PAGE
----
Op-Ed | Things everyone should do at Tufts (but doesn’t)
Published: Wednesday, August 28, 2013
Updated: Sunday, September 1, 2013 16:09
During my time at Tufts, I had some of my best experiences and some of my most stressful ones. Here are a few tips on how to increase the former and help avoid the latter. Everything I talk about, I, or someone I knew closely, experienced.
First, don’t procrastinate when you have something big due. This was my biggest weakness while at Tufts. I was constantly telling myself I would do the reading later or start that paper tomorrow. Did I? No. Instead I would do it at the last stress-filled minute. If you can schedule your time so that you space work out, or find a way that will motivate you to get your work done early, I highly advise it. When I really needed to get something done ahead of time, I told myself I wouldn’t go out or play video games or whatever it was I wanted to do that night until I had accomplished the goal I had set — even if it was just an outline, some research or an intro paragraph.
Second, use some form of contraceptive if you’re going to have sex. It’s all fun and games until someone gets pregnant or your genitals start itching. Unless you know your partner really well, assume that they aren’t using anything, and protect yourself accordingly. Guys, by not using protection, you’re playing Russian roulette with something that could alter your life. Ladies, insist that your partner use a condom. No matter your gender, initiating a conversation to find out if that person you hooked up with a month ago is pro-life or pro-choice is not a fun time.
Third, I have some advice for freshmen. Alcohol is a part of the social scene at Tufts, but if you choose to imbibe, don’t figure out what your tolerance is by getting blackout drunk the first time you go out. Pounding shots is a good way to go to the hospital, whether you’re an experienced drinker or it’s your first time. Some nights I can drink enough liquor to put down a small pony, and other times I have had four drinks put me on my ass. Your tolerance depends on what you have eaten recently, how hydrated you are, your size, what kind of mood you are in and a variety of other factors. Don’t gamble with your health or feel pressured to drink more than you are comfortable with. If I were a betting man, I would put good money on the fact that 90 percent of behavior that gets people in trouble involves alcohol in some way. Alcohol is a social lubricant that can make you feel more comfortable and allow you to blow off some steam, but it is also used by predators to put people in situations that they would not otherwise be in. Also, don’t bring your fake to Hillside Wine & Spirits; they require a Tufts ID with out-of-state licenses, so you’ll probably get that sweet fake ID that you got for 50 bucks taken away from you.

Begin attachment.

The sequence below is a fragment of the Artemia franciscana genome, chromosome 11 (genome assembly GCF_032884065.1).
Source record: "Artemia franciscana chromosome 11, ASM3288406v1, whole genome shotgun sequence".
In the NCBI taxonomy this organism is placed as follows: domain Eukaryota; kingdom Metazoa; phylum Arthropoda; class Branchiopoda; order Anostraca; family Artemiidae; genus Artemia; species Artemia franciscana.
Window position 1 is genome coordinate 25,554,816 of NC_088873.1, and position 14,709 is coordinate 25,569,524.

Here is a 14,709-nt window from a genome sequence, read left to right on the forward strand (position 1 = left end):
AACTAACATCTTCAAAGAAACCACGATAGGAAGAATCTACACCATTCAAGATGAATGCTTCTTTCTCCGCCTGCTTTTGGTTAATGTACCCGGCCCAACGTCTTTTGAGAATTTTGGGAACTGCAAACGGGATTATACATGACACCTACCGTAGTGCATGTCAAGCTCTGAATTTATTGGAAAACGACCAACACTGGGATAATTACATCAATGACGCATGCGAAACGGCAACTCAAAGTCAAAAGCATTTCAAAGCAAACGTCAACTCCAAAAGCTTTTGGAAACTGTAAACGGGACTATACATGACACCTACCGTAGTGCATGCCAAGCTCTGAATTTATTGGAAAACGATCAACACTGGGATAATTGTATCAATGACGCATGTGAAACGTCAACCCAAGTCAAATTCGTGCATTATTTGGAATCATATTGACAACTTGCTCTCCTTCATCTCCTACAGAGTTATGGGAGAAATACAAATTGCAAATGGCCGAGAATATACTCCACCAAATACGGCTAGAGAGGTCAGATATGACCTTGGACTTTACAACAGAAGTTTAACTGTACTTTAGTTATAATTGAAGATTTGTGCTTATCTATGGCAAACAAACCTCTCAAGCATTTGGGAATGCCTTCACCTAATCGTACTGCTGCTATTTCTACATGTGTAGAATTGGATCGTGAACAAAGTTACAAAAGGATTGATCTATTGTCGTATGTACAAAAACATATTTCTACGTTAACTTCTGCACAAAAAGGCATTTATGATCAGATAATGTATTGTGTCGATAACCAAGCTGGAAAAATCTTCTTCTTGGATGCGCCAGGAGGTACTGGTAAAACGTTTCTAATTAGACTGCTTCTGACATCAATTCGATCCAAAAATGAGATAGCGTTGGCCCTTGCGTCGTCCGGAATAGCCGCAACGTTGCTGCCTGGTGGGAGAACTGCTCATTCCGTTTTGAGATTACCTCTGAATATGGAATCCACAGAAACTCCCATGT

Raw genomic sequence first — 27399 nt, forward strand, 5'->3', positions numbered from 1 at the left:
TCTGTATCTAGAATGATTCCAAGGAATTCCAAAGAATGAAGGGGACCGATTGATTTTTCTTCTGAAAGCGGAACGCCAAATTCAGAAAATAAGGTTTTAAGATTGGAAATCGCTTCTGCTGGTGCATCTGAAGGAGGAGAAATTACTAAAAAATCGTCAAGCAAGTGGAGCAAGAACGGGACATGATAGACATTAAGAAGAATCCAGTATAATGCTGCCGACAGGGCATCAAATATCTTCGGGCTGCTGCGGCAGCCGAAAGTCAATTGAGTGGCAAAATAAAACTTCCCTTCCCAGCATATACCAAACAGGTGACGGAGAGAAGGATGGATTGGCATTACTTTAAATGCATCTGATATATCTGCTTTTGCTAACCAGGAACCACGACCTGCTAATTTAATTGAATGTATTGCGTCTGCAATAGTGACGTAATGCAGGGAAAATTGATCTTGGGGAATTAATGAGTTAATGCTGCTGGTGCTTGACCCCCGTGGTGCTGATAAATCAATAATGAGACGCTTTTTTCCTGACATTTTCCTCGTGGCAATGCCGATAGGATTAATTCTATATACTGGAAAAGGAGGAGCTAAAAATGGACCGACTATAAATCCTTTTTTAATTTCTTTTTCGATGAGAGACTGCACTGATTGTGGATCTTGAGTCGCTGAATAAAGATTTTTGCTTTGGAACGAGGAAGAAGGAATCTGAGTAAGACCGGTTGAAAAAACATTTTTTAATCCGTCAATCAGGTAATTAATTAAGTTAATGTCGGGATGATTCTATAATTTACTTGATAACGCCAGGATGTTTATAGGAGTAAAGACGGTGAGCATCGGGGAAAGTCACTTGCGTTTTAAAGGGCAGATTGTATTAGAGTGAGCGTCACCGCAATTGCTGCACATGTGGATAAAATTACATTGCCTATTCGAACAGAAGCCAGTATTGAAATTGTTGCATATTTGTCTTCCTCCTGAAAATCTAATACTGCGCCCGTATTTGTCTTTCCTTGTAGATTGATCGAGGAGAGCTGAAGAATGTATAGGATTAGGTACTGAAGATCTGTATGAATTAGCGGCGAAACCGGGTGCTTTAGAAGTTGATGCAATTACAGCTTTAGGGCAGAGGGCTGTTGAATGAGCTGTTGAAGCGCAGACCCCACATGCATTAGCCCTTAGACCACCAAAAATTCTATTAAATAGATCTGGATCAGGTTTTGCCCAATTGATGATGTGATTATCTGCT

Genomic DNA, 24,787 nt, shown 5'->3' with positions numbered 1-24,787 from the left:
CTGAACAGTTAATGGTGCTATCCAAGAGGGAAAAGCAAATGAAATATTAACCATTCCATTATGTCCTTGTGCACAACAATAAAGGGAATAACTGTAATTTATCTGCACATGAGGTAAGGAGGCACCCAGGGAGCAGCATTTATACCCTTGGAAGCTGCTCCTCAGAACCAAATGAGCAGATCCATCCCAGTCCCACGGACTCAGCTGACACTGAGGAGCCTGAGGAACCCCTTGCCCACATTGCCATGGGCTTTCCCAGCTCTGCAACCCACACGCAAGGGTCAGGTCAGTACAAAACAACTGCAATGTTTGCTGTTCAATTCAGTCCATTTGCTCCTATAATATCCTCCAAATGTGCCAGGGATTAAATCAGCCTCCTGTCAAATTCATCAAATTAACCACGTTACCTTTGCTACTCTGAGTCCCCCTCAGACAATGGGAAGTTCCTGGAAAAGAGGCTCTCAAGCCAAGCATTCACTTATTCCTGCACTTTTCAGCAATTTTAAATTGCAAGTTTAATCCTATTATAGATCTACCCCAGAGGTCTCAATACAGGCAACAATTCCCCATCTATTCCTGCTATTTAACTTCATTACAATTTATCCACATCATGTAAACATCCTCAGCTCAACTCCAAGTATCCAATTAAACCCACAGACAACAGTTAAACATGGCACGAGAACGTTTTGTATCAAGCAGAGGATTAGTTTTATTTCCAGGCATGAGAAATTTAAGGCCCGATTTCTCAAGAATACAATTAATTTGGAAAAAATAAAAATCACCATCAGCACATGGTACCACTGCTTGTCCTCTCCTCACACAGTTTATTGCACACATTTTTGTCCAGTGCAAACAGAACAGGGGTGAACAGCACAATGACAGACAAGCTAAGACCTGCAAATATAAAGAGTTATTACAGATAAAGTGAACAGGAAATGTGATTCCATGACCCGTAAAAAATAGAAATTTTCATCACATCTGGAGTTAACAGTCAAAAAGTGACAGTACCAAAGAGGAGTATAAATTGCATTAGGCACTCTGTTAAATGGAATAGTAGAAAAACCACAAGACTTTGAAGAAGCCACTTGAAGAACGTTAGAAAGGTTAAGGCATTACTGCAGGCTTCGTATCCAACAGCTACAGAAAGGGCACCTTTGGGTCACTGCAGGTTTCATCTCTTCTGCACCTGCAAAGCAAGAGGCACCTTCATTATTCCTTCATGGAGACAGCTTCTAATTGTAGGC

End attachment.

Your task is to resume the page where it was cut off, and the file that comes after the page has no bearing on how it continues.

Fourth, (this is for majors in the humanities fields), don’t skip class and then think you can do the readings and be caught up. In general, professors will go over whatever you are going to be tested on in class. If you have to choose between doing the reading or going to class, attend class and take copious notes. I have heard that it is the opposite for STEM majors, but I have no experience with that. Try to avoid bringing your laptop to class unless you are very disciplined. I found that I would just surf the Internet even when I meant to pay attention.
Fifth, and also for humanities people: Be proactive about finding a job. You’re impacted by the recovering economy and the fact that there are a lot of unemployed college graduates. Oftentimes it’s less about what you know than who you know. Fair or unfair, you have to deal with it and start making connections in the real world.
Sixth, take advantage of the gym and fitness facilities. Find out when everyone else goes to the gym and then go at a different time because you will be waiting more than working out if you try to go at peak hours, like right after class at 4:30 p.m.
Seventh, if you really want to take a certain class and it’s at 8:00 a.m., just take it. It’s not going to kill you. However, if you are someone who has trouble getting up in the morning, the temptation to skip it will probably overcome you, so be smart.
Eighth, Dewick and Carmichael serve the same food. Stop arguing about which is better. It’s annoying.
Ninth, if you want to expand your social circle, join a team or get involved in Greek life. It’s the best way to start finding people you share interests with and weren’t just shoved together with through housing.
Finally, keep an open mind and have fun. Don’t let stereotypes about certain groups or organizations keep you from doing something that you want to do. College is a great time to learn and have fun. Don’t waste it. You (probably your parents) are paying for Tufts. If you don’t like something, change it. Tufts belongs to you, not to the alumni or even the administrators, so make your experience what you want it to be.
Sam Chapin graduated as a member of the Class of 2013. He can be reached at Samuel.Chapin@tufts.edu.